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Advice: preparing for production launch

I was talking to my friend and ex-colleague today. He is a team lead, and we were discussing a forthcoming launch of a product his team is working on. He shared his worrying with me – launching a product and being so responsible for it is a new experience for him.

I had this experience. More than two years ago I have successfully launched a system for accepting and processing online immigration applications for one of Canadian provinces. Our system has several components, and I was not only writing a code for one of them, but also integrating all the components into one platform. I wasn’t head of the project, but I was technically responsible for the launch. And what I can tell now after that launch and bunch of other update launches afterwards is that it’s not that scary as it might seem.

I think it’s clear that the most worrying thing is possible errors. Especially those which can corrupt data. Well, don’t worry. It’s just this simple. Instead of worrying, take preventive actions. I already hear you opposing me that you have been fixing errors all the time, but they just keep appearing from nowhere. That’s the point of this post – it’s unlikely you will release your software without errors. I love this joke (originally it was in Russian and probably sounds better):

There were 100 bugs in the code
One we have fixed
Is it less now?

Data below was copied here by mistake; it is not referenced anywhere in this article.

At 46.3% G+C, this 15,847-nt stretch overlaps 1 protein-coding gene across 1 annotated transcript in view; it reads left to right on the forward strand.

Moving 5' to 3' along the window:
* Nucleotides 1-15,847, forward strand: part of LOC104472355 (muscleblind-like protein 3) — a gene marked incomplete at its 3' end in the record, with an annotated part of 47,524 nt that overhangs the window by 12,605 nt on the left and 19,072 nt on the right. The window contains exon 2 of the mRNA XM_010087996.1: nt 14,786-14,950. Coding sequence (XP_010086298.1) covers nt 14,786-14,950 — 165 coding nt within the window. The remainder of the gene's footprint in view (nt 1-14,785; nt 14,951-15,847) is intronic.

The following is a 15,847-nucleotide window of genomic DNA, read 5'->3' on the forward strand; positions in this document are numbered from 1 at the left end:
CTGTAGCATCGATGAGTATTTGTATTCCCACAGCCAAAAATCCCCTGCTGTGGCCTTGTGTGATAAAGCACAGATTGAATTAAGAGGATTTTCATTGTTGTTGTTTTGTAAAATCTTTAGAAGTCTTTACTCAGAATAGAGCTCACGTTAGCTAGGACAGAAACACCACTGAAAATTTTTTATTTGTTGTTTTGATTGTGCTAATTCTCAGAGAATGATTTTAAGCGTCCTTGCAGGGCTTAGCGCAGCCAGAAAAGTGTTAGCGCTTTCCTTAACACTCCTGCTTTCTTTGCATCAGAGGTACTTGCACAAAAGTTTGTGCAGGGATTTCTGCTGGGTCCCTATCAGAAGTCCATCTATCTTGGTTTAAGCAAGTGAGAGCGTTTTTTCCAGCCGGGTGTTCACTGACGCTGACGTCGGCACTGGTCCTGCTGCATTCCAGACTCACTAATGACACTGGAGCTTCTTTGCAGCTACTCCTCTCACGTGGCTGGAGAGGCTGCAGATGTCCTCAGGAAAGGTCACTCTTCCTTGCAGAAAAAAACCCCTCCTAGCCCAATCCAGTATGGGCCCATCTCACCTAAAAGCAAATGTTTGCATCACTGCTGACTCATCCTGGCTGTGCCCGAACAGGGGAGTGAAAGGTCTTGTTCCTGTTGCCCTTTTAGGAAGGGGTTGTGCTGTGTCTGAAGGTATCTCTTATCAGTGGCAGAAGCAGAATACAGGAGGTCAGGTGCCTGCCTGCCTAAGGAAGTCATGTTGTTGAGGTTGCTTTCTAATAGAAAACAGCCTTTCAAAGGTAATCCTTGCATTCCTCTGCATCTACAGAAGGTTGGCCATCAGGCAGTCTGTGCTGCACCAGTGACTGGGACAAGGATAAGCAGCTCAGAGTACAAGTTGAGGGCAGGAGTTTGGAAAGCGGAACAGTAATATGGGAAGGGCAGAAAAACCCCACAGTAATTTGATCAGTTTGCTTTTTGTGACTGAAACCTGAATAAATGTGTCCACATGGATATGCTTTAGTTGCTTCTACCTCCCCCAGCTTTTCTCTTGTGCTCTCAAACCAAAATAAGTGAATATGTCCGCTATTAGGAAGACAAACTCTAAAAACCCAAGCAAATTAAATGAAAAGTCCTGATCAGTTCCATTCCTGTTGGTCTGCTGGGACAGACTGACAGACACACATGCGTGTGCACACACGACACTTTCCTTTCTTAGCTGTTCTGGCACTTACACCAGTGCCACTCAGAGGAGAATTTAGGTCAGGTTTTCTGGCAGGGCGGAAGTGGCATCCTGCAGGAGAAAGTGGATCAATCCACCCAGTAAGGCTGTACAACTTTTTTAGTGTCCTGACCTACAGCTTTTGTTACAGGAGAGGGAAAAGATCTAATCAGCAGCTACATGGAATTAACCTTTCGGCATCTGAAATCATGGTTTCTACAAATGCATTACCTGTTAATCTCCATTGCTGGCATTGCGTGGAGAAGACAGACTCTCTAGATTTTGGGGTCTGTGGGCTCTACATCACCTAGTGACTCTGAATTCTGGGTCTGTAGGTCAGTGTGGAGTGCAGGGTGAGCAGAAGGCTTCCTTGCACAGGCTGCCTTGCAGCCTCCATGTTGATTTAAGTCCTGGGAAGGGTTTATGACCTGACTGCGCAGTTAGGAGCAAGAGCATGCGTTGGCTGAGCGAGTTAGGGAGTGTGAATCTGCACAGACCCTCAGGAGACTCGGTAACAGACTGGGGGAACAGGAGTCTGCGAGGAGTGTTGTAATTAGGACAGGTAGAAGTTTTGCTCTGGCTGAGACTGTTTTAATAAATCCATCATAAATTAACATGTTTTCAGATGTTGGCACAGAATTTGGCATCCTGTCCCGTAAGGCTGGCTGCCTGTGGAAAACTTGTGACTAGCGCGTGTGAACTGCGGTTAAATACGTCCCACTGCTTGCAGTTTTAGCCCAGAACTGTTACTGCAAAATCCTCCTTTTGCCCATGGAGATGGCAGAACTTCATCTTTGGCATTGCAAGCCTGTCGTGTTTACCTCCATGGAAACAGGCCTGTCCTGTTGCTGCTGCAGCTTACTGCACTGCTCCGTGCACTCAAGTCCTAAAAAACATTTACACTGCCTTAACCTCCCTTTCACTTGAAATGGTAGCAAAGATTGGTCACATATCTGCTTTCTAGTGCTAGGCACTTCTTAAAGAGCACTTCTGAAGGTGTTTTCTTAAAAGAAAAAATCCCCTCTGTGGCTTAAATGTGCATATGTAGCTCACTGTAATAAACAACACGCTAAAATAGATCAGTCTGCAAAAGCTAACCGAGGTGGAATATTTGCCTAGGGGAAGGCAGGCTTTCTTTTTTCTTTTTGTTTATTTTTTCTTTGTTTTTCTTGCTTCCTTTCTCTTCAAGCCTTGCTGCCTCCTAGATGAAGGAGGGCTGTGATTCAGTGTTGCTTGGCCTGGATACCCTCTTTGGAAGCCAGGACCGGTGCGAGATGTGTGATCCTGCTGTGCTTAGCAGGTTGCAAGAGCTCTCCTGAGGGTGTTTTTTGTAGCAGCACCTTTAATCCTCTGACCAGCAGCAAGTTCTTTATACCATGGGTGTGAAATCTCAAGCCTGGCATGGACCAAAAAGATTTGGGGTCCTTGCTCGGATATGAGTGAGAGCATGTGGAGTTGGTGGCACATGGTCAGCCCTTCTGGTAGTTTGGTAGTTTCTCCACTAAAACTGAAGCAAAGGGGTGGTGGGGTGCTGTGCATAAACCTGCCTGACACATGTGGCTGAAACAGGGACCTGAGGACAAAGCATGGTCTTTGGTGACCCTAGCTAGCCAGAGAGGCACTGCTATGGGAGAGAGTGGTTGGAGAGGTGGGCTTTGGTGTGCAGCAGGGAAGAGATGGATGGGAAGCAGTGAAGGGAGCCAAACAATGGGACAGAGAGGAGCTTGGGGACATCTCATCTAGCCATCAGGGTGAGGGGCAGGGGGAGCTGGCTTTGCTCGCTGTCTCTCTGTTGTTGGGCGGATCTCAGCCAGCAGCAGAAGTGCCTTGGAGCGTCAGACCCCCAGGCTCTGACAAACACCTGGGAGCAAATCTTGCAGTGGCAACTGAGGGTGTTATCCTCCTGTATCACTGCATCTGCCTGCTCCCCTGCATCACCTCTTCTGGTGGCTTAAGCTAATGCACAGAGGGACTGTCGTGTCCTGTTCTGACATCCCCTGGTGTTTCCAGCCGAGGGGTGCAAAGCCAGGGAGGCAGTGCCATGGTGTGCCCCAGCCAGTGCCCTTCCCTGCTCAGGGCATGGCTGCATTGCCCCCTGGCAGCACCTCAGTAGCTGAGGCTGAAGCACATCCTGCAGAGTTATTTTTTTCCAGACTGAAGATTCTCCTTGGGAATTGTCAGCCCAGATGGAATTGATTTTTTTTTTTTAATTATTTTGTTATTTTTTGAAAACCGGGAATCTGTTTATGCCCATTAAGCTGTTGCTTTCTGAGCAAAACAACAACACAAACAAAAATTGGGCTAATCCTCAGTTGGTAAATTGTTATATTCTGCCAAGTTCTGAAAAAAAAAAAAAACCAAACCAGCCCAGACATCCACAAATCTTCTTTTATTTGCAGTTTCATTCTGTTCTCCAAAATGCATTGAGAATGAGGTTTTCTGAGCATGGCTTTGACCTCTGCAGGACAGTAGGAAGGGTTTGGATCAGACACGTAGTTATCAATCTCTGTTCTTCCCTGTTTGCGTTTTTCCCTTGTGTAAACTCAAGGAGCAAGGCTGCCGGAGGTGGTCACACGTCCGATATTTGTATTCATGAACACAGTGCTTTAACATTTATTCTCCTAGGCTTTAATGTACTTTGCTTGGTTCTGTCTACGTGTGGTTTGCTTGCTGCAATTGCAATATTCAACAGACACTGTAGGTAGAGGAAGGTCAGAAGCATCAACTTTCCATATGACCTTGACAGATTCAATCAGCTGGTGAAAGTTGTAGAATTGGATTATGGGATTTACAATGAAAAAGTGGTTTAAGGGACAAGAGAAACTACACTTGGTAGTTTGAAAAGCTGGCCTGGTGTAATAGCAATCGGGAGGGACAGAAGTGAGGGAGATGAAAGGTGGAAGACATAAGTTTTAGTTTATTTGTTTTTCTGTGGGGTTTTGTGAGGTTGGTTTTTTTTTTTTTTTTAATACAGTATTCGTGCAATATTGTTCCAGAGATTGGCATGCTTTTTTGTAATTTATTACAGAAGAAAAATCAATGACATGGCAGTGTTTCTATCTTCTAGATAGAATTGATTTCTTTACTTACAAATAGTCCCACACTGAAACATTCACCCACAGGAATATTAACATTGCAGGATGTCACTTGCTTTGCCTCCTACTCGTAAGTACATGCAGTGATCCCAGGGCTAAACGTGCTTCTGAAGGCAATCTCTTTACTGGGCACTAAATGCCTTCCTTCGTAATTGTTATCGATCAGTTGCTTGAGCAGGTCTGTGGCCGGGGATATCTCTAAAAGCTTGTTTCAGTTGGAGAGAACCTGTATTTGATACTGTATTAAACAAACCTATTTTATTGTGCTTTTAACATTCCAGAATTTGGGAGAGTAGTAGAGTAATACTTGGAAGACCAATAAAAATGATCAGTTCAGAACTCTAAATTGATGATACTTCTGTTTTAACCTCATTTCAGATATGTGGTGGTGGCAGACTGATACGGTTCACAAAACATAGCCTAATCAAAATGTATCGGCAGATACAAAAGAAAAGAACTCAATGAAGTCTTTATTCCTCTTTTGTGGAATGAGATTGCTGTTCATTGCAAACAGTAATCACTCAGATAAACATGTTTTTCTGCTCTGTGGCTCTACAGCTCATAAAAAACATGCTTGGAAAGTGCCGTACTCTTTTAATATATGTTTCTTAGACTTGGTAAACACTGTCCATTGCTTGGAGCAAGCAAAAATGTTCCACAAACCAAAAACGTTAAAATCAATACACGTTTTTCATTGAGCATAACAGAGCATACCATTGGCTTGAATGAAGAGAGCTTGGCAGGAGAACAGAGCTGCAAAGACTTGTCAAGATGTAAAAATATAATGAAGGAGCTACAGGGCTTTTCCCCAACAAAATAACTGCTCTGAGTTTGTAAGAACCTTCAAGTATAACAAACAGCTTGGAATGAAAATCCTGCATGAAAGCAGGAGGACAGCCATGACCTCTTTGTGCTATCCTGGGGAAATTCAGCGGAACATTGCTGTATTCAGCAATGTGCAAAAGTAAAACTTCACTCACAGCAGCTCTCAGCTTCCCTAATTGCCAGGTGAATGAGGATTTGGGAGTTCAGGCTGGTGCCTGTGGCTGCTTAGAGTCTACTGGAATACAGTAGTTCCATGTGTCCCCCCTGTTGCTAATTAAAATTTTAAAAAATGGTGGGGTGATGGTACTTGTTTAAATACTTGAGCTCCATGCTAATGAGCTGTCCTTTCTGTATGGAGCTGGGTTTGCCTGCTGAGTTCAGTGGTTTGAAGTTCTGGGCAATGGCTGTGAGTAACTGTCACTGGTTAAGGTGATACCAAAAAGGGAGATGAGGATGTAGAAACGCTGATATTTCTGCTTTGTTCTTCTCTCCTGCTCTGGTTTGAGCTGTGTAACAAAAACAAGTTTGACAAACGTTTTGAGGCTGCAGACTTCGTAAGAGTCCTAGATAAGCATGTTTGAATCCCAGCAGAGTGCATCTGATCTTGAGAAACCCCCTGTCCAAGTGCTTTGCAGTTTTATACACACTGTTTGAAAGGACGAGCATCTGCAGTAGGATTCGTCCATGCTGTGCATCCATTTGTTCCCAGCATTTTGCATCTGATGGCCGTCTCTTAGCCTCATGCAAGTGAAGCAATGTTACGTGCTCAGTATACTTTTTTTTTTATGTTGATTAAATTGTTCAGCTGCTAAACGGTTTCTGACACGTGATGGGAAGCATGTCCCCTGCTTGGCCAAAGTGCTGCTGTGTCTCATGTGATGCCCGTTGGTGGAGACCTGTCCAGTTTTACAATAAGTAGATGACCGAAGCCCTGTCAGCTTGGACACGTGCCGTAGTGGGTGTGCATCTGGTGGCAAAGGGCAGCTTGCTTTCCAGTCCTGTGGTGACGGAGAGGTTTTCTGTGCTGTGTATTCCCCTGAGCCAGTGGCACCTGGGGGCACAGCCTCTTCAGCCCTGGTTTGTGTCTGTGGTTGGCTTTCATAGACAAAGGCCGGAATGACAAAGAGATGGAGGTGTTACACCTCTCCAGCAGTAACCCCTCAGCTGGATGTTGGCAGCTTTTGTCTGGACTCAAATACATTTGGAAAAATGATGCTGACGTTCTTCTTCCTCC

So in addition to fixing bugs in your code, you need to do something else in order to prepare for the launch.

In order to prepare for launch, not only keep fixing errors, but prepare instruments for fixing errors AFTER the launch.

Let me explain. I did couple things before the launch and they saved a bunch of my nerves because I was ready:

  1. I introduced a very sophisticated logging system and was writing every user’s action into it. A lot of records were redundant and I am still cleaning them, but log records saved significant amount of time while investigating into issues, trying to understand user’s actions and even restoring some data, because log records could contain some IDs of objects which had been deleted at the moment of investigation. By the way I don’t have direct access to production server.
  2. I made efforts to make things as smooth for user as possible. I know that hiding errors is not a good approach. Empty catch section is something a programmer often should be thrown out of the office. But making things smooth for end user is another story. User is not responsible for errors in your code. Hide errors from user and instead expose them to your development branch. Log records, status reports, integrity checks – create and use instruments to monitor your system, but don’t bother user with your problems. If users are not affected, you win time for possible investigations, because users won’t overwhelm your support, so your support won’t overwhelm you.

And to put your worry to the ground completely, I can tell you – that if you do your work well, chance of critical errors appearance will be low enough. Do your best to prevent critical errors impacting end users and/or system stability, then prepare yourself for fixing all other issues. Because they will happen anyway. There is nothing to worry about. It’s just part of our job.

P.S. If you are from NASA, Airbus, Boeing or any other company working on a product which people’s lifes and well being depend on, neglect everything you just read. You don’t have right for errors, sorry.

2017   advice
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